[gtranslate] Mrs. Robertson's memoir spotlights the life of an (extra)ordinary person - Eglise Catholique Saint James (Saint Jacques)

Mrs. Robertson’s memoir spotlights the life of an (extra)ordinary person


Memoirs have mostly become exercises in celebrity self-justification, a way for a politician to provide a first attempt at writing the history of his or her time, or for a celebrity to overcome bad press.

Janet Robertson’s It Looked This Way to Me is not that kind of memoir. It is one of a growing number of memoirs published by non-celebrities, which is not the same thing as ordinary persons. Ordinary people do not undertake the arduous work of publishing a book. Additionally, the author may not have become famous but she is quite extraordinary.

I know this because she changed my life. « Mrs. Robertson » was my high school Latin teacher. The small, public high school I attended in rural Connecticut offered French and Spanish, but not Latin. Robertson gave lessons in her home. In addition to Latin, I learned about English grammar and Roman history and so much more sitting at the table in her kitchen. It was at that table and under her tutelage that I first learned that scholarship and history opened doors to excitement as well as enrichment.

The Robertsons were one of the few Jewish families in our WASP-y town. I knew that her Jewishness was important to Mrs. Robertson, but in the first few pages she explains just how important it is.

« There was a game I used to play. If you were awakened suddenly in the middle of the night by someone who demanded, ‘What are you?’ and you had to answer instantaneously, what would you say? » she asks.  » ‘A woman,’ or ‘A man,’ answered some who played it with me. ‘An American,’ answered others. I would say, without a second’s hesitation, ‘A Jew.’ So there you are. That is who I am. » 

Robertson’s willingness to share the struggles as well as the joys of her life make for a compelling and a consoling read.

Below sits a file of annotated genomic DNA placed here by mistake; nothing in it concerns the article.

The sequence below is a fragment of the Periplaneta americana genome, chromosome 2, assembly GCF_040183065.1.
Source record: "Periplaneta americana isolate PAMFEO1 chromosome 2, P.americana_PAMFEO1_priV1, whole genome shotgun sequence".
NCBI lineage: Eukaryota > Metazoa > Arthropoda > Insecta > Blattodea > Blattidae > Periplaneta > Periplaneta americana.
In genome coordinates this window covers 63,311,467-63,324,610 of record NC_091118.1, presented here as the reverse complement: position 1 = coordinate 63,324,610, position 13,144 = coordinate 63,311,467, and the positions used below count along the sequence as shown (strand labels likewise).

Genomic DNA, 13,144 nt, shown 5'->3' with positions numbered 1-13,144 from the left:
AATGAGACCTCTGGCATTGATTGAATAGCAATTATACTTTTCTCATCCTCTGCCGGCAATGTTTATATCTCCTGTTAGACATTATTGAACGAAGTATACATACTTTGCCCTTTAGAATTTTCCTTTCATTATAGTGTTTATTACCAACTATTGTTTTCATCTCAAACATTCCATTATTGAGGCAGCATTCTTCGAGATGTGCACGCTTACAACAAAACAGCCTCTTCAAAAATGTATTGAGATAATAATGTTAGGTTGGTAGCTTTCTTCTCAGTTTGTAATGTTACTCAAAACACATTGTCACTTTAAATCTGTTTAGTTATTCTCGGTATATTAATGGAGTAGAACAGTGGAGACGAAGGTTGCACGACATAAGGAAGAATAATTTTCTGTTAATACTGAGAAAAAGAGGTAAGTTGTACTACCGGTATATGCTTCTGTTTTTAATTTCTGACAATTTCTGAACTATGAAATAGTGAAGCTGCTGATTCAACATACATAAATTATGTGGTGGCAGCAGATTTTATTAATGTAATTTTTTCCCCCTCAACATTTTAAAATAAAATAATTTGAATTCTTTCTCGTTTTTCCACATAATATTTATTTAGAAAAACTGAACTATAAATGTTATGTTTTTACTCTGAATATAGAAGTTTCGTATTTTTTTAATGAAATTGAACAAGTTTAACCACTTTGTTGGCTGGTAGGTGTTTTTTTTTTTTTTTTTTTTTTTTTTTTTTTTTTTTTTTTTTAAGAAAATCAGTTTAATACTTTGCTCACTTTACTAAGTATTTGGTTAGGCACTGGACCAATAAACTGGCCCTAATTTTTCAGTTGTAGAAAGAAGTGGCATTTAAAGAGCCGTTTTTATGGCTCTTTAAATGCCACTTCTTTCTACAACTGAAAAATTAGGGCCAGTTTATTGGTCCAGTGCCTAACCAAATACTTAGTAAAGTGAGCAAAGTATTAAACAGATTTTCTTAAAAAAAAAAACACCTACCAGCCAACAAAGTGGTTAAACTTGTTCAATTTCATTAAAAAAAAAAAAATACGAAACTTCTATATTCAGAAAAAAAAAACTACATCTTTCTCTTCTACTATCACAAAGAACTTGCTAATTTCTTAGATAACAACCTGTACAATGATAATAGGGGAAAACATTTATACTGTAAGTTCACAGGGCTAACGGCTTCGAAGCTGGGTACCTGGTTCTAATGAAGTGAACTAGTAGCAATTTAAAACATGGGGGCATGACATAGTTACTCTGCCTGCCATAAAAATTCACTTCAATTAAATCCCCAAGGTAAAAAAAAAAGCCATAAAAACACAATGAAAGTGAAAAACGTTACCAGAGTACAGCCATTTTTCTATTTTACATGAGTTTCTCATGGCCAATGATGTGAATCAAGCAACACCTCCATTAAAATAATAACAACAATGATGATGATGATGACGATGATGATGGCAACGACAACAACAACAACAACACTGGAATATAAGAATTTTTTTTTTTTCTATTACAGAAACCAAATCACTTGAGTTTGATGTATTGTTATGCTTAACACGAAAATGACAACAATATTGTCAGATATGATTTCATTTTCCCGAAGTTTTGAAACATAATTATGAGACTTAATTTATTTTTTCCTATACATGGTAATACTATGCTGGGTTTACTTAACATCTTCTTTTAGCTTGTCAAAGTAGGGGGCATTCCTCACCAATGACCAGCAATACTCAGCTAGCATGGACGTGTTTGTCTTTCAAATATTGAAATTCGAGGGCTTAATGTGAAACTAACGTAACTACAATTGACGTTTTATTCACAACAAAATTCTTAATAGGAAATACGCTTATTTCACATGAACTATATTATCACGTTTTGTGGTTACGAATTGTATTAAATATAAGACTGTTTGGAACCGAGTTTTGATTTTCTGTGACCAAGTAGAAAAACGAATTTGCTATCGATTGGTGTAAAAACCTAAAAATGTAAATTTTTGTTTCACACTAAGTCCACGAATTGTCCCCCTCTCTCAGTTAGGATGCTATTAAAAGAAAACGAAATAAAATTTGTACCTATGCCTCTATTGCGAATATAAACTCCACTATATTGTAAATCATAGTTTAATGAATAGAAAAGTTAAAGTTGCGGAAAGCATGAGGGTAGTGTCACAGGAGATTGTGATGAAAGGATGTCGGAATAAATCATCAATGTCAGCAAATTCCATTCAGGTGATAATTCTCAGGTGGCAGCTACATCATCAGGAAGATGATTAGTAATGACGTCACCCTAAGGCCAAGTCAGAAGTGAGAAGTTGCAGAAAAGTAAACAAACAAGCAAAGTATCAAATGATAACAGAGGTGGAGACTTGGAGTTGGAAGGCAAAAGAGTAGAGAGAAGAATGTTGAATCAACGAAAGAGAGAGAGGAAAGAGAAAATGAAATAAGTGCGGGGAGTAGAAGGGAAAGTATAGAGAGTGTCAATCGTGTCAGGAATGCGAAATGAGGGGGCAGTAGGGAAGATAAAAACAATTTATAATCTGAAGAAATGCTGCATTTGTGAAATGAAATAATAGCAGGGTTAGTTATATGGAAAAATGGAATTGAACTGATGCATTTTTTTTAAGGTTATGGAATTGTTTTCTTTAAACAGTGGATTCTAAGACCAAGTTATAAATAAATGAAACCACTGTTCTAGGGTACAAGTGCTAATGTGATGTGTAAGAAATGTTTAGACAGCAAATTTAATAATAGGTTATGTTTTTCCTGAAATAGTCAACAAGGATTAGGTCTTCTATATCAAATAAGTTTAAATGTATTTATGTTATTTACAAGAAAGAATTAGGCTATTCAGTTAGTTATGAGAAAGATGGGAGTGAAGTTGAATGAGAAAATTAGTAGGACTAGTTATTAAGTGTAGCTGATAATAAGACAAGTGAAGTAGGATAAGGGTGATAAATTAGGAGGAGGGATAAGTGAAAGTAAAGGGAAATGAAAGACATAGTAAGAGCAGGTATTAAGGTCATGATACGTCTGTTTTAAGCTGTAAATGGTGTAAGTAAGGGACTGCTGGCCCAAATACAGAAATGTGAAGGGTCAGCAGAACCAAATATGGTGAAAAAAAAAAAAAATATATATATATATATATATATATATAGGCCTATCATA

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She details her childhood growing up in New York in the 1930s and ’40s, something we never discussed at that table in her kitchen. Much of it was unhappy and Robertson recounts all the unpleasantnesses with candor and a vivid memory. She was not yet 4 years old when her father had his first heart attack.

« My mother was beside herself. She got it together enough to tell me that if I made noise or yelled or did anything to upset my father, he could die. I could kill him. I wasn’t quite 4 years old in that summer of 1937 when I learned that by being bad I could kill my daddy. »

Robertson’s mother, Fannie Cohen, would call her only child « ugly » and « fat » and « stupid. » Later in the book, Robertson notes, « My mother was always a very mean lady. » It was not an idyllic childhood.

The book gets a bit confusing as Robertson recounts her childhood memories of her relatives. One passage about her grandfather, however, explains a lot: « My grandfather had a complete set of holy books, a shas, not just the complete Bible, but all the Talmud, that he studied on Saturday afternoons and whenever he got the chance, » she recalls. « Somehow, he conveyed to me that to read and to learn were the best things in life. I never forgot that lesson. »

Indeed, she not only remembered it; she passed it on.

Robertson went to Radcliffe and recounts her early exposure to, and excitement about, various courses of study. It was there that she met her future husband, James Robertson, who was studying at Harvard. It was not an auspicious start: He was three hours late for their first date! But a true love was born. « I have no idea where we went on that first date, only that we talked non-stop, » she recalls.